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they ever be found wandering about the foot of Parnassus, they ought to be chased away as spies sent to discover the nakedness of the land. We would wish to persuade him, if possible, that the poet is distinguished from the rest of his species, not by wanting what other men have, but by having what other men want. The reason of the poet ought to be cultivated with as much care as that of the philosopher, though the former chooses a peculiar field for its exercise, and associates with it in its labours other faculties that are not called forth in the mere investigation of truth.
But it is often said, that though the poems are bad, they at least show poetical power. Poetical power can be shown only by writing good poetry, and this Mr. Shelley has not yet done. The proofs of Mr. Shelley's genius, which his admirers allege, are the very exaggeration, copiousness of verbiage, and incoherence of ideas which we complain of as intolerable. They argue in criticism, as those men do in morals, who think debauchery and dissipation an excellent proof of a good heart. The want of meaning is called sublimity, absurdity becomes venerable under the name of originality, the jumble of metaphor is the richness of imagination, and even the rough, clumsy, confused structure of the style, with not unfrequent violations of the rules of grammar, is, forsooth, the sign and effect of a bold overflowing genius, that disdains to walk in common trammels. If the poet is one who whirls round his reader's brain, till it becomes dizzy and confused; if it is his office to envelop he knows not what in huge folds of a clumsy drapery of splendid words and showy metaphors, then, without doubt, may Mr. Shelley place the Delphic laurel on his head. But take away from him the unintelligible, the confused, the incoherent, the bombastic, the affected, the extravagant, the hideously gorgeous, and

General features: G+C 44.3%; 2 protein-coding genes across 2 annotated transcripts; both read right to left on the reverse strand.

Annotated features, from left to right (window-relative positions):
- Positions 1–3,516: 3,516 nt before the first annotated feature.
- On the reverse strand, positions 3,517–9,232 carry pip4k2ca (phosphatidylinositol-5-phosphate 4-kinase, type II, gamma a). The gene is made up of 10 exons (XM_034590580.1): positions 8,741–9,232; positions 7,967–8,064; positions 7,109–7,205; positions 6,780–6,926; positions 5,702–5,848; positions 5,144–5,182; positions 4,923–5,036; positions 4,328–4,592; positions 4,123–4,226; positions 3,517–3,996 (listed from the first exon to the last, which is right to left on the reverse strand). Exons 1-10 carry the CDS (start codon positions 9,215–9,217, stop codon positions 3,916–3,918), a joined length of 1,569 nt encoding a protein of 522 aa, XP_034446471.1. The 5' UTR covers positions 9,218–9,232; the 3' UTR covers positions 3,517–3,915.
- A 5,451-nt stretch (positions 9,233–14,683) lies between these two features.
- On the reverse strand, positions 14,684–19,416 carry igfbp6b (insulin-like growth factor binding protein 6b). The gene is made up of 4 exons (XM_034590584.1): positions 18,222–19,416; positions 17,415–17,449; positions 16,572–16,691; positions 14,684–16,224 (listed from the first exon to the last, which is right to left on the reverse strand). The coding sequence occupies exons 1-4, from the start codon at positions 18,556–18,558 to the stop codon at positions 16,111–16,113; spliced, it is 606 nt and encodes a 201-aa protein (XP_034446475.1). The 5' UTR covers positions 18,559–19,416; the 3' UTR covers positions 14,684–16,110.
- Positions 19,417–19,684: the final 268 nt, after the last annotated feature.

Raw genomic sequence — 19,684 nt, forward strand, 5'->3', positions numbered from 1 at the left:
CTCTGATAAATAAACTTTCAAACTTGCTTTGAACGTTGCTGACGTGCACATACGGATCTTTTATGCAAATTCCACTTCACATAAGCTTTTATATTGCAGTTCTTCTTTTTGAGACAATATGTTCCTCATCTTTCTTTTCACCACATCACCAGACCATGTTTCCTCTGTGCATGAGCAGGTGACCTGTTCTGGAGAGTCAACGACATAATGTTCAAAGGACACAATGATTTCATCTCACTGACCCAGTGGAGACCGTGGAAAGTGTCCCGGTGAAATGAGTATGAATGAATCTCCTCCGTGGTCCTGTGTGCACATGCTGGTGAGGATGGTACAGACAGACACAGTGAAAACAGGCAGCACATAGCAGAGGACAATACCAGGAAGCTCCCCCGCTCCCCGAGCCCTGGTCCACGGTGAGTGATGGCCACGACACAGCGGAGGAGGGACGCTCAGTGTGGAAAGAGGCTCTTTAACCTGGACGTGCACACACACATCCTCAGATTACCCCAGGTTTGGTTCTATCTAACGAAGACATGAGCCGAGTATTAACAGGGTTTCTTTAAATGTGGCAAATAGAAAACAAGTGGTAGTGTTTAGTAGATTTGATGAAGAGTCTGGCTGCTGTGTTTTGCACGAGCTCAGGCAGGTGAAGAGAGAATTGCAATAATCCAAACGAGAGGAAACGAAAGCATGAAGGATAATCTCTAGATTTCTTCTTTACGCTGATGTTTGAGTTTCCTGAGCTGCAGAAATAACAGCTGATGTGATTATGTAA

Prometheus,' and the poems which accompany it, will sink at once into nothing